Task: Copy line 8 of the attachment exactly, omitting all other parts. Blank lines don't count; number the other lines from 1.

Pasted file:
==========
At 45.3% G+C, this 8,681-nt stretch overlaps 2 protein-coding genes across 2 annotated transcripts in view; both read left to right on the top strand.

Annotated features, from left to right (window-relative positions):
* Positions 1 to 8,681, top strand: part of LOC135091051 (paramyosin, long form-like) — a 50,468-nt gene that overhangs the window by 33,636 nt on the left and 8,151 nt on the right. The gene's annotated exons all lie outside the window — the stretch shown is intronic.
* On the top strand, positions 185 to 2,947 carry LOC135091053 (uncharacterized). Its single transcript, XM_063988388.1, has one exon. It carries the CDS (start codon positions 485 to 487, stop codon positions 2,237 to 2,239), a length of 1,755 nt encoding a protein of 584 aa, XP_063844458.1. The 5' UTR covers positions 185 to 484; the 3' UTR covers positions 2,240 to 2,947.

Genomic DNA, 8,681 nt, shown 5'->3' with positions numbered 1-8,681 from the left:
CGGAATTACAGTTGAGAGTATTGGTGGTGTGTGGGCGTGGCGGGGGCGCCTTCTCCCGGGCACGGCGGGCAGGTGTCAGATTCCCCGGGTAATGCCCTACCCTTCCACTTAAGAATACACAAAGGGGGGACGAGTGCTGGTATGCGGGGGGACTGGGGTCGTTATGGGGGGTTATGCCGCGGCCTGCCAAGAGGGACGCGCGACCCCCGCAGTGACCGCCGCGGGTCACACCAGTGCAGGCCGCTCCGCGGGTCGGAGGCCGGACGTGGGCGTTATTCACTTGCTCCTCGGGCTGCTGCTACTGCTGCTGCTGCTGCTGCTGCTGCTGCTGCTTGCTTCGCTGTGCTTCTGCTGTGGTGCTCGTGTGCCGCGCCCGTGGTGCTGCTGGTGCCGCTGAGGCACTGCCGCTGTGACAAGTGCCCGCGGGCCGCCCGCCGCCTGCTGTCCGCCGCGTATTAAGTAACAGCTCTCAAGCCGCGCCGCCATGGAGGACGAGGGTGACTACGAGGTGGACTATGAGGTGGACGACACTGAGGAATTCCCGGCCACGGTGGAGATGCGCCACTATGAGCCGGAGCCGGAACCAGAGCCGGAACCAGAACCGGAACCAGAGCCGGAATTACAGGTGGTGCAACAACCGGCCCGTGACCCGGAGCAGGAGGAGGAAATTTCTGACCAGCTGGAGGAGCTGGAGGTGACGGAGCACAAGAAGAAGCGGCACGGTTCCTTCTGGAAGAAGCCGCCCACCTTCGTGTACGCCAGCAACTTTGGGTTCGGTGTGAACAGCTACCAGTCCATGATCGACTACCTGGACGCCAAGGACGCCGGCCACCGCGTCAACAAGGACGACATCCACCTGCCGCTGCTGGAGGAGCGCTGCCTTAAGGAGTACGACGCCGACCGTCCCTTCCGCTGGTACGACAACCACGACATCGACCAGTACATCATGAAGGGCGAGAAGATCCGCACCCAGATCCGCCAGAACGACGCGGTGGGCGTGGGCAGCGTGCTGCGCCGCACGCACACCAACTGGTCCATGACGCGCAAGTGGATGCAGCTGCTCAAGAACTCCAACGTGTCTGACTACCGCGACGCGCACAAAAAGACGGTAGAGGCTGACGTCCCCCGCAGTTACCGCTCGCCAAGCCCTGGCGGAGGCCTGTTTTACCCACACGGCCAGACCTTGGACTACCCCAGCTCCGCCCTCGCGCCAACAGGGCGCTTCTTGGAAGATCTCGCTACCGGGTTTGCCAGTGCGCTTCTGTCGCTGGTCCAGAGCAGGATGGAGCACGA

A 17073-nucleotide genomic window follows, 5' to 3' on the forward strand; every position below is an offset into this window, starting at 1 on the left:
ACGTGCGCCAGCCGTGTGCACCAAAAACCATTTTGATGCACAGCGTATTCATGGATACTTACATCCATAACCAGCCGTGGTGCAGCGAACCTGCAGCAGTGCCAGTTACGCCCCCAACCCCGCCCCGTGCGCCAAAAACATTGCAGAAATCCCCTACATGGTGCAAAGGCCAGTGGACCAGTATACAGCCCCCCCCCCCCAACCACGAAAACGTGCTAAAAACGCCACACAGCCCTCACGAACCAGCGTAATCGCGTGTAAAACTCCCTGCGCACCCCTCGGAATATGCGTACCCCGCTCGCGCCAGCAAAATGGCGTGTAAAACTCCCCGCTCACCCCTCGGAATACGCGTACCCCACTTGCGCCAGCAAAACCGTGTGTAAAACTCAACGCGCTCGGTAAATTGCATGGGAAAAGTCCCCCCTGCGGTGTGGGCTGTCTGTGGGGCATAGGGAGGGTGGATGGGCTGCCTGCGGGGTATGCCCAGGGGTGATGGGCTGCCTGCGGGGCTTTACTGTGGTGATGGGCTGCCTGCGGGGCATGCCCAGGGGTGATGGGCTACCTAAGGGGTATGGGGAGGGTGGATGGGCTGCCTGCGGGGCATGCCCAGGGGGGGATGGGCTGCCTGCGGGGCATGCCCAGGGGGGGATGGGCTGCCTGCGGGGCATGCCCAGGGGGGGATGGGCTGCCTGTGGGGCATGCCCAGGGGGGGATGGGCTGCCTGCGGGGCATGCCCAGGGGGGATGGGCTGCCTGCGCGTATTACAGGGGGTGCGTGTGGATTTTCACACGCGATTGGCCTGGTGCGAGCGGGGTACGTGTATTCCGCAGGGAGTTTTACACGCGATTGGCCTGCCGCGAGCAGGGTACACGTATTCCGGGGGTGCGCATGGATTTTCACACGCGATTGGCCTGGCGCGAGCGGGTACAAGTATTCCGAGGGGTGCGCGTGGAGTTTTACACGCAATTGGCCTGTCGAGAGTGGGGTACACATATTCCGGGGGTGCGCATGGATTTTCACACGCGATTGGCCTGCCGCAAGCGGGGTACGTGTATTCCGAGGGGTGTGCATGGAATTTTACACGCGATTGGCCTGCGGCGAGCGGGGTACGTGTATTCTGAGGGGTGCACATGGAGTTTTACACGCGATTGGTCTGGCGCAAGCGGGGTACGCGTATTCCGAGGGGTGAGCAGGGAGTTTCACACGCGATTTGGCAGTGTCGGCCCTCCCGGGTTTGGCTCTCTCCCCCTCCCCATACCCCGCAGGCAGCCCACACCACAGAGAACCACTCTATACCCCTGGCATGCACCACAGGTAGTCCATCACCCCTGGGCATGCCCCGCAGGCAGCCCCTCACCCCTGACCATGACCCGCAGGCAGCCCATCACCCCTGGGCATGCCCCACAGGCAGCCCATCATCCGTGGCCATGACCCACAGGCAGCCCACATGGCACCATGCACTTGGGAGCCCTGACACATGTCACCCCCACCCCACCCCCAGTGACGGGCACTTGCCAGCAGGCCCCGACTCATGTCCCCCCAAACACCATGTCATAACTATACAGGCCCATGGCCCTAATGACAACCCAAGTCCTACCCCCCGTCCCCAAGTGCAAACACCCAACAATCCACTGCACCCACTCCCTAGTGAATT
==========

ACGTGCGCCAGCCGTGTGCACCAAAAACCATTTTGATGCACAGCGTATTCATGGATACTTACATCCATAACCAGCCGTGGTGCAGCGAACCTGCAGCAGTGCCAGTTACGCCCCCAACCCCGCCCCGTGCGCCAAAAACATTGCAGAAATCCCCTACATGGTGCAAAGGCCAGTGGACCAGTATACAGCCCCCCCCCCCCAACCACGAAAACGTGCTAAAAACGCCACACAGCCCTCACGAACCAGCGTAATCGCGTGTAAAACTCCCTGCGCACCCCTCGGAATATGCGTACCCCGCTCGCGCCAGCAAAATGGCGTGTAAAACTCCCCGCTCACCCCTCGGAATACGCGTACCCCACTTGCGCCAGCAAAACCGTGTGTAAAACTCAACGCGCTCGGTAAATTGCATGGGAAAAGTCCCCCCTGCGGTGTGGGCTGTCTGTGGGGCATAGGGAGGGTGGATGGGCTGCCTGCGGGGTATGCCCAGGGGTGATGGGCTGCCTGCGGGGCTTTACTGTGGTGATGGGCTGCCTGCGGGGCATGCCCAGGGGTGATGGGCTACCTAAGGGGTATGGGGAGGGTGGATGGGCTGCCTGCGGGGCATGCCCAGGGGGGGATGGGCTGCCTGCGGGGCATGCCCAGGGGGGGATGGGCTGCCTGCGGGGCATGCCCAGGGGGGGATGGGCTGCCTGTGGGGCATGCCCAGGGGGGGATGGGCTGCCTGCGGGGCATGCCCAGGGGGGATGGGCTGCCTGCGCGTATTACAGGGGGTGCGTGTGGATTTTCACACGCGATTGGCCTGGTGCGAGCGGGGTACGTGTATTCCGCAGGGAGTTTTACACGCGATTGGCCTGCCGCGAGCAGGGTACACGTATTCCGGGGGTGCGCATGGATTTTCACACGCGATTGGCCTGGCGCGAGCGGGTACAAGTATTCCGAGGGGTGCGCGTGGAGTTTTACACGCAATTGGCCTGTCGAGAGTGGGGTACACATATTCCGGGGGTGCGCATGGATTTTCACACGCGATTGGCCTGCCGCAAGCGGGGTACGTGTATTCCGAGGGGTGTGCATGGAATTTTACACGCGATTGGCCTGCGGCGAGCGGGGTACGTGTATTCTGAGGGGTGCACATGGAGTTTTACACGCGATTGGTCTGGCGCAAGCGGGGTACGCGTATTCCGAGGGGTGAGCAGGGAGTTTCACACGCGATTTGGCAGTGTCGGCCCTCCCGGGTTTGGCTCTCTCCCCCTCCCCATACCCCGCAGGCAGCCCACACCACAGAGAACCACTCTATACCCCTGGCATGCACCACAGGTAGTCCATCACCCCTGGGCATGCCCCGCAGGCAGCCCCTCACCCCTGACCATGACCCGCAGGCAGCCCATCACCCCTGGGCATGCCCCACAGGCAGCCCATCATCCGTGGCCATGACCCACAGGCAGCCCACATGGCACCATGCACTTGGGAGCCCTGACACATGTCACCCCCACCCCACCCCCAGTGACGGGCACTTGCCAGCAGGCCCCGACTCATGTCCCCCCAAACACCATGTCATAACTATACAGGCCCATGGCCCTAATGACAACCCAAGTCCTACCCCCCGTCCCCAAGTGCAAACACCCAACAATCCACTGCACCCACTCCCTAGTGAATT